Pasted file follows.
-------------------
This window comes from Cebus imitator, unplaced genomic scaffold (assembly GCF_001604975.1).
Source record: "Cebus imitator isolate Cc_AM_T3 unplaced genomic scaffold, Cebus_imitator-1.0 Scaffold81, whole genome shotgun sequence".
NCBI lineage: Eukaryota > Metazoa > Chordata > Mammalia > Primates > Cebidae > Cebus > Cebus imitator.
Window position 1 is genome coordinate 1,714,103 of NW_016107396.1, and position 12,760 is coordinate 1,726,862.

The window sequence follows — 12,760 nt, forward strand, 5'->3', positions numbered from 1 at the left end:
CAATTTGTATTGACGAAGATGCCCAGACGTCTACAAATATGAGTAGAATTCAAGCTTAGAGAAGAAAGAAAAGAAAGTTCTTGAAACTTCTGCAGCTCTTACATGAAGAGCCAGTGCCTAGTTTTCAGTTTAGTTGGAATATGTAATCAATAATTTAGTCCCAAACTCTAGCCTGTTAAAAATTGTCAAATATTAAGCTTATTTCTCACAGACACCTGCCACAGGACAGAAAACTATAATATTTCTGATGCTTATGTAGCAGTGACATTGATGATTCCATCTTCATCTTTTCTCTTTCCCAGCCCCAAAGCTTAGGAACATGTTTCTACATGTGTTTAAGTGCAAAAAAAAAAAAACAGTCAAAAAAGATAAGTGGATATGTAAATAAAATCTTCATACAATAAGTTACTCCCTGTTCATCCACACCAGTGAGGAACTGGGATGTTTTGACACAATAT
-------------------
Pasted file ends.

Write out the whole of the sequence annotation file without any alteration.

This window comes from Cebus imitator, unplaced genomic scaffold (assembly GCF_001604975.1).
Source record: "Cebus imitator isolate Cc_AM_T3 unplaced genomic scaffold, Cebus_imitator-1.0 Scaffold81, whole genome shotgun sequence".
NCBI lineage: Eukaryota > Metazoa > Chordata > Mammalia > Primates > Cebidae > Cebus > Cebus imitator.
Window position 1 is genome coordinate 1,714,103 of NW_016107396.1, and position 12,760 is coordinate 1,726,862.

The window sequence follows — 12,760 nt, forward strand, 5'->3', positions numbered from 1 at the left end:
CAATTTGTATTGACGAAGATGCCCAGACGTCTACAAATATGAGTAGAATTCAAGCTTAGAGAAGAAAGAAAAGAAAGTTCTTGAAACTTCTGCAGCTCTTACATGAAGAGCCAGTGCCTAGTTTTCAGTTTAGTTGGAATATGTAATCAATAATTTAGTCCCAAACTCTAGCCTGTTAAAAATTGTCAAATATTAAGCTTATTTCTCACAGACACCTGCCACAGGACAGAAAACTATAATATTTCTGATGCTTATGTAGCAGTGACATTGATGATTCCATCTTCATCTTTTCTCTTTCCCAGCCCCAAAGCTTAGGAACATGTTTCTACATGTGTTTAAGTGCAAAAAAAAAAAAACAGTCAAAAAAGATAAGTGGATATGTAAATAAAATCTTCATACAATAAGTTACTCCCTGTTCATCCACACCAGTGAGGAACTGGGATGTTTTGACACAATAT